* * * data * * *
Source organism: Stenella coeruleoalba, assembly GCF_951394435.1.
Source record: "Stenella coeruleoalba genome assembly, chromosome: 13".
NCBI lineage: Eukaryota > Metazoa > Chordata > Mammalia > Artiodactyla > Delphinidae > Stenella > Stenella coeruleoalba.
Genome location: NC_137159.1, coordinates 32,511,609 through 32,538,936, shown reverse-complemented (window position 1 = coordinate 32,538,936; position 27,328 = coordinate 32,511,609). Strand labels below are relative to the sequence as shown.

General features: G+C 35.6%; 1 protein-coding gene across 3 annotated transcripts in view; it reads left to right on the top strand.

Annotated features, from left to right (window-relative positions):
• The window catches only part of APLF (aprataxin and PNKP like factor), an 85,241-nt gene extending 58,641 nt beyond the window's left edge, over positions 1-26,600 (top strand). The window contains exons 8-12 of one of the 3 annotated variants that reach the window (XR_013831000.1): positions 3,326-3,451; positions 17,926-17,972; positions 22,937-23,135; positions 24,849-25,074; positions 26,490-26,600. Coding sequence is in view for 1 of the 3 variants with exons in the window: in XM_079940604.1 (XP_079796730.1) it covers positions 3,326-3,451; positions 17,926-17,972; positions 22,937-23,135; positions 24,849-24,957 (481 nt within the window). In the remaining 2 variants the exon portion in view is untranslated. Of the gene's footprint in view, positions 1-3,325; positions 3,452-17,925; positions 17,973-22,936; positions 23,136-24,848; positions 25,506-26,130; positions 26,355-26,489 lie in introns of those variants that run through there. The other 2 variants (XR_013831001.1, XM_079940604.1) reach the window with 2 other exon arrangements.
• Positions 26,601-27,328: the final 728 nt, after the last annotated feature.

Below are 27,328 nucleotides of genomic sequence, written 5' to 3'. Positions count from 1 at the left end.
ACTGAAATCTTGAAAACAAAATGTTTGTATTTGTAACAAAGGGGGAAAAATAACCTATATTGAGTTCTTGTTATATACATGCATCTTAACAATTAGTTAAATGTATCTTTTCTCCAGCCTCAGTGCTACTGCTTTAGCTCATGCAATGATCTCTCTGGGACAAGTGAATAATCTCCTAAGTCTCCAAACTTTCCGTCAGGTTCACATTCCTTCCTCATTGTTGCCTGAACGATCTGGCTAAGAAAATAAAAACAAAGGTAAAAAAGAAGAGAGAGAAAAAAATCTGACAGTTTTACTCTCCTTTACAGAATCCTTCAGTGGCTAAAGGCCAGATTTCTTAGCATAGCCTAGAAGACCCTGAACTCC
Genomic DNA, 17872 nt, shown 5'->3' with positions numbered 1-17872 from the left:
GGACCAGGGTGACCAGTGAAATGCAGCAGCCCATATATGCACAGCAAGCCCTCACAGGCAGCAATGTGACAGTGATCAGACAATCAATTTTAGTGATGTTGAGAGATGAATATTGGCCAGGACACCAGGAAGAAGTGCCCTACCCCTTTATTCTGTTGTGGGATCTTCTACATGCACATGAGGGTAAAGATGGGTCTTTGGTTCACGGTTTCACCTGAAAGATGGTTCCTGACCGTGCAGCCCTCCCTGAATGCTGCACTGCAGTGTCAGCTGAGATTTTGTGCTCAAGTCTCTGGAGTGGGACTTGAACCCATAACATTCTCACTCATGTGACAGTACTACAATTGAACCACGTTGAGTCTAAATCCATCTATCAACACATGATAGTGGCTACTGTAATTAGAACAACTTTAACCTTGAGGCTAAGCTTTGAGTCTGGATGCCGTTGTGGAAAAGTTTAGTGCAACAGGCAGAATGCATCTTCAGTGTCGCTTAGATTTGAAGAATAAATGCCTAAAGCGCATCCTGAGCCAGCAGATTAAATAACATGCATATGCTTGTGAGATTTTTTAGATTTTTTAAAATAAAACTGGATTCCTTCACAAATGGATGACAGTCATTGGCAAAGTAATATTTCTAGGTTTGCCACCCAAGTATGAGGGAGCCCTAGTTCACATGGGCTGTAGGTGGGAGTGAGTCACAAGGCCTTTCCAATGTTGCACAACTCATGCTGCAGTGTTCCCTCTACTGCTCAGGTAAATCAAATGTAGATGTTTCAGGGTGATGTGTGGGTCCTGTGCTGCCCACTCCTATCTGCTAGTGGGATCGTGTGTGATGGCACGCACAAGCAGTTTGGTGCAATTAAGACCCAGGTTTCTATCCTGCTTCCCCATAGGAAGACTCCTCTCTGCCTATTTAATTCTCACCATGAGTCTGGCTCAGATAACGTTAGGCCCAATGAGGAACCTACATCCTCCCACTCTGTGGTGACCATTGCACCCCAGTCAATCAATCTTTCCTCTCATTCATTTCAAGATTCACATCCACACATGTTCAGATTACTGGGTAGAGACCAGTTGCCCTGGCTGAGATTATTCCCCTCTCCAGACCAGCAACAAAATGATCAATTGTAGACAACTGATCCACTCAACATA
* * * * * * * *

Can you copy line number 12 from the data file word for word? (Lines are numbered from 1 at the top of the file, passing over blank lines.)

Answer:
GGACCAGGGTGACCAGTGAAATGCAGCAGCCCATATATGCACAGCAAGCCCTCACAGGCAGCAATGTGACAGTGATCAGACAATCAATTTTAGTGATGTTGAGAGATGAATATTGGCCAGGACACCAGGAAGAAGTGCCCTACCCCTTTATTCTGTTGTGGGATCTTCTACATGCACATGAGGGTAAAGATGGGTCTTTGGTTCACGGTTTCACCTGAAAGATGGTTCCTGACCGTGCAGCCCTCCCTGAATGCTGCACTGCAGTGTCAGCTGAGATTTTGTGCTCAAGTCTCTGGAGTGGGACTTGAACCCATAACATTCTCACTCATGTGACAGTACTACAATTGAACCACGTTGAGTCTAAATCCATCTATCAACACATGATAGTGGCTACTGTAATTAGAACAACTTTAACCTTGAGGCTAAGCTTTGAGTCTGGATGCCGTTGTGGAAAAGTTTAGTGCAACAGGCAGAATGCATCTTCAGTGTCGCTTAGATTTGAAGAATAAATGCCTAAAGCGCATCCTGAGCCAGCAGATTAAATAACATGCATATGCTTGTGAGATTTTTTAGATTTTTTAAAATAAAACTGGATTCCTTCACAAATGGATGACAGTCATTGGCAAAGTAATATTTCTAGGTTTGCCACCCAAGTATGAGGGAGCCCTAGTTCACATGGGCTGTAGGTGGGAGTGAGTCACAAGGCCTTTCCAATGTTGCACAACTCATGCTGCAGTGTTCCCTCTACTGCTCAGGTAAATCAAATGTAGATGTTTCAGGGTGATGTGTGGGTCCTGTGCTGCCCACTCCTATCTGCTAGTGGGATCGTGTGTGATGGCACGCACAAGCAGTTTGGTGCAATTAAGACCCAGGTTTCTATCCTGCTTCCCCATAGGAAGACTCCTCTCTGCCTATTTAATTCTCACCATGAGTCTGGCTCAGATAACGTTAGGCCCAATGAGGAACCTACATCCTCCCACTCTGTGGTGACCATTGCACCCCAGTCAATCAATCTTTCCTCTCATTCATTTCAAGATTCACATCCACACATGTTCAGATTACTGGGTAGAGACCAGTTGCCCTGGCTGAGATTATTCCCCTCTCCAGACCAGCAACAAAATGATCAATTGTAGACAACTGATCCACTCAACATA